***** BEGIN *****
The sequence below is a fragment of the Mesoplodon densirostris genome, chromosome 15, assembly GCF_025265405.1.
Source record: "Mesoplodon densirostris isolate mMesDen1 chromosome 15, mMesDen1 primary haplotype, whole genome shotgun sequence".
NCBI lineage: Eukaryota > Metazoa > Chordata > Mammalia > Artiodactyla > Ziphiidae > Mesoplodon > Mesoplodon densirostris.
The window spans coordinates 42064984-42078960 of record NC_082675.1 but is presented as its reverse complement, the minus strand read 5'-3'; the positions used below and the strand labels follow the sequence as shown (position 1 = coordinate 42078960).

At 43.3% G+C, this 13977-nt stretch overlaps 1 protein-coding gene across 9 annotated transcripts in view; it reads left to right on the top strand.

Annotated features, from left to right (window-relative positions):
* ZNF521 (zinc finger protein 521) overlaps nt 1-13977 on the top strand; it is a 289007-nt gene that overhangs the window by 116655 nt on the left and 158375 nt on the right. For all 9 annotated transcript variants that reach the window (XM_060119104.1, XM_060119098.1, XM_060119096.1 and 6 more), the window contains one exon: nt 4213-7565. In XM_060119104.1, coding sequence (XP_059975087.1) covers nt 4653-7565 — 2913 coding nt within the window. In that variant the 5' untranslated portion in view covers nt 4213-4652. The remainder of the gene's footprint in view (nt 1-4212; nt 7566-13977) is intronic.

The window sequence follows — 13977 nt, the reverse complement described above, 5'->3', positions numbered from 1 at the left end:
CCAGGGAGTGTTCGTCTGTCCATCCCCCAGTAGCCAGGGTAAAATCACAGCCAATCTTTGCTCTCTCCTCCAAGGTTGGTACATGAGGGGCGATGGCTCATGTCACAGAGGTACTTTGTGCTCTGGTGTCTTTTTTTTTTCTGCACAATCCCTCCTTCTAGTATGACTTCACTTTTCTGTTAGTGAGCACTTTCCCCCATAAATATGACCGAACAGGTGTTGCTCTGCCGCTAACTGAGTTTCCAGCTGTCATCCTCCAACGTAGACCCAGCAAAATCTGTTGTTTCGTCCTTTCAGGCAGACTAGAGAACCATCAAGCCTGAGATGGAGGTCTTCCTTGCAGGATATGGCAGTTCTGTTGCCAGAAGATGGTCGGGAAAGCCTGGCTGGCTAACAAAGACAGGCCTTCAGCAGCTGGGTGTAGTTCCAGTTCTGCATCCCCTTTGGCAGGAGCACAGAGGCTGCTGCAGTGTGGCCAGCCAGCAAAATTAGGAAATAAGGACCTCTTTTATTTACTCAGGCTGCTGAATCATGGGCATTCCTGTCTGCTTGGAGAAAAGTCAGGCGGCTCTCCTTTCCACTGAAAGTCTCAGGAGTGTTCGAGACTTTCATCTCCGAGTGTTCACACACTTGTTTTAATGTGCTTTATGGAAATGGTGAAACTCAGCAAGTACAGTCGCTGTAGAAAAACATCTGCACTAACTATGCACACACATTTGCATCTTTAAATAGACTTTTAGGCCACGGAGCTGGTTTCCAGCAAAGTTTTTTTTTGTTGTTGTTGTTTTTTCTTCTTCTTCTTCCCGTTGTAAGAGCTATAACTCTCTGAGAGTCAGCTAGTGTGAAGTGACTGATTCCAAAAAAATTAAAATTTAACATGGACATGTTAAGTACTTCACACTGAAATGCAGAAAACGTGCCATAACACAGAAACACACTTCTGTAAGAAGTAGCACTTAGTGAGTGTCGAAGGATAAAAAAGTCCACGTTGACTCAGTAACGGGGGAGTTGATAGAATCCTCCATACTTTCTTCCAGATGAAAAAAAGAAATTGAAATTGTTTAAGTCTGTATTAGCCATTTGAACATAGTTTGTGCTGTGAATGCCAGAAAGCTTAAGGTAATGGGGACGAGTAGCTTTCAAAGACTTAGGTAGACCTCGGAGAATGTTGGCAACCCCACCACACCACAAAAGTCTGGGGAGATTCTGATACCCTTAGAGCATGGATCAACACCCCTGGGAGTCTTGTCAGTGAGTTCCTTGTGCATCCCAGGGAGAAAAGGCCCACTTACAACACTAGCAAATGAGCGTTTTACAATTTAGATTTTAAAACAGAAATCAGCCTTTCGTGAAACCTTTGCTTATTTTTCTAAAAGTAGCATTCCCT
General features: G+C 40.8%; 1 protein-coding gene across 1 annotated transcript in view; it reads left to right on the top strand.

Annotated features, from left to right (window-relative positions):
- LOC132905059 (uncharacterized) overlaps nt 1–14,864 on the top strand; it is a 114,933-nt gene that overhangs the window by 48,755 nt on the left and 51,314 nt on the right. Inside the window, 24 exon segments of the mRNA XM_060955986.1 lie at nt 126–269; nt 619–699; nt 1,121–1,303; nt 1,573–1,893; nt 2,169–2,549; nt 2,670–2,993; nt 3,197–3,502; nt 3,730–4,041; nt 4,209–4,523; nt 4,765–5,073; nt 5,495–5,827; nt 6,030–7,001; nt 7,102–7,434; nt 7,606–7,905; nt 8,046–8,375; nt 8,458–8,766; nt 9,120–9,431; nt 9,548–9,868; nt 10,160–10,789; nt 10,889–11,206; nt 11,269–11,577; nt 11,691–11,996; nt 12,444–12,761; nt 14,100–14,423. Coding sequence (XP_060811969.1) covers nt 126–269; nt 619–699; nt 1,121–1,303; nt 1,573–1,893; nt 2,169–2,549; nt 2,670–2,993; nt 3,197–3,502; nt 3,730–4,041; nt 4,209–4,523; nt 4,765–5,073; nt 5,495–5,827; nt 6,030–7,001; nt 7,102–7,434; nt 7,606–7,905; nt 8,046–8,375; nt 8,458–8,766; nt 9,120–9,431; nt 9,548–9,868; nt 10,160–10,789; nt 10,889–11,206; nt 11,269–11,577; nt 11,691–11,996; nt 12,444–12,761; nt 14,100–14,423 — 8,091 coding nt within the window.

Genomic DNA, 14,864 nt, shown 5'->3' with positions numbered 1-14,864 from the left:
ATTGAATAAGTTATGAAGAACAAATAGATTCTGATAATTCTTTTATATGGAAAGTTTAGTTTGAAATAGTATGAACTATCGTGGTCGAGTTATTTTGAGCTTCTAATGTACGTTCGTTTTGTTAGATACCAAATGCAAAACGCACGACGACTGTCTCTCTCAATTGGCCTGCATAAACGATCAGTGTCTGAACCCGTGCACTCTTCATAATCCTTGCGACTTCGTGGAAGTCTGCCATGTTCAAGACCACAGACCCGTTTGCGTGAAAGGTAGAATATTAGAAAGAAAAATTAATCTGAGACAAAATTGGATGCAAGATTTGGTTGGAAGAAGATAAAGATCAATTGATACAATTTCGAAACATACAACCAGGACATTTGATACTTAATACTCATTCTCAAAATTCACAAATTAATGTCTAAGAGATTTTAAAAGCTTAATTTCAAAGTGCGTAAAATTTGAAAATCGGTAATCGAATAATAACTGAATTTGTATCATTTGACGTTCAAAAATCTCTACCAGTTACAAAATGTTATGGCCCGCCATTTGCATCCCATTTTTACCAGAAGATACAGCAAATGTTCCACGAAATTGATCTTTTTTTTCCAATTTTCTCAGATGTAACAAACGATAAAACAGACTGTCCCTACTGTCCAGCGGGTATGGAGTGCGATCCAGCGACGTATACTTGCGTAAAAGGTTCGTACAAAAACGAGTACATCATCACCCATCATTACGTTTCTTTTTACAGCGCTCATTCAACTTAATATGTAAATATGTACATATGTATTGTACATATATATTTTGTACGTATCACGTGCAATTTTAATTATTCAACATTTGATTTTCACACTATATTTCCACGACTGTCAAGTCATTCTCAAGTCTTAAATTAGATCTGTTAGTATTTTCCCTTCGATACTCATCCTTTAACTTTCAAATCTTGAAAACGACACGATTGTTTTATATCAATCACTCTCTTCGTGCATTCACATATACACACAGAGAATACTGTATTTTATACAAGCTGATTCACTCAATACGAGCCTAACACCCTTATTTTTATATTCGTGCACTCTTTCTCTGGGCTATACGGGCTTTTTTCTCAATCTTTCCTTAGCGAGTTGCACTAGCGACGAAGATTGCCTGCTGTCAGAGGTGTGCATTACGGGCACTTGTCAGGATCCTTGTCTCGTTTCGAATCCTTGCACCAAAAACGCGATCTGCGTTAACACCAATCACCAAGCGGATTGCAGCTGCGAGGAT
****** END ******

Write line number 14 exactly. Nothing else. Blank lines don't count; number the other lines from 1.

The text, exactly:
ATTGAATAAGTTATGAAGAACAAATAGATTCTGATAATTCTTTTATATGGAAAGTTTAGTTTGAAATAGTATGAACTATCGTGGTCGAGTTATTTTGAGCTTCTAATGTACGTTCGTTTTGTTAGATACCAAATGCAAAACGCACGACGACTGTCTCTCTCAATTGGCCTGCATAAACGATCAGTGTCTGAACCCGTGCACTCTTCATAATCCTTGCGACTTCGTGGAAGTCTGCCATGTTCAAGACCACAGACCCGTTTGCGTGAAAGGTAGAATATTAGAAAGAAAAATTAATCTGAGACAAAATTGGATGCAAGATTTGGTTGGAAGAAGATAAAGATCAATTGATACAATTTCGAAACATACAACCAGGACATTTGATACTTAATACTCATTCTCAAAATTCACAAATTAATGTCTAAGAGATTTTAAAAGCTTAATTTCAAAGTGCGTAAAATTTGAAAATCGGTAATCGAATAATAACTGAATTTGTATCATTTGACGTTCAAAAATCTCTACCAGTTACAAAATGTTATGGCCCGCCATTTGCATCCCATTTTTACCAGAAGATACAGCAAATGTTCCACGAAATTGATCTTTTTTTTCCAATTTTCTCAGATGTAACAAACGATAAAACAGACTGTCCCTACTGTCCAGCGGGTATGGAGTGCGATCCAGCGACGTATACTTGCGTAAAAGGTTCGTACAAAAACGAGTACATCATCACCCATCATTACGTTTCTTTTTACAGCGCTCATTCAACTTAATATGTAAATATGTACATATGTATTGTACATATATATTTTGTACGTATCACGTGCAATTTTAATTATTCAACATTTGATTTTCACACTATATTTCCACGACTGTCAAGTCATTCTCAAGTCTTAAATTAGATCTGTTAGTATTTTCCCTTCGATACTCATCCTTTAACTTTCAAATCTTGAAAACGACACGATTGTTTTATATCAATCACTCTCTTCGTGCATTCACATATACACACAGAGAATACTGTATTTTATACAAGCTGATTCACTCAATACGAGCCTAACACCCTTATTTTTATATTCGTGCACTCTTTCTCTGGGCTATACGGGCTTTTTTCTCAATCTTTCCTTAGCGAGTTGCACTAGCGACGAAGATTGCCTGCTGTCAGAGGTGTGCATTACGGGCACTTGTCAGGATCCTTGTCTCGTTTCGAATCCTTGCACCAAAAACGCGATCTGCGTTAACACCAATCACCAAGCGGATTGCAGCTGCGAGGAT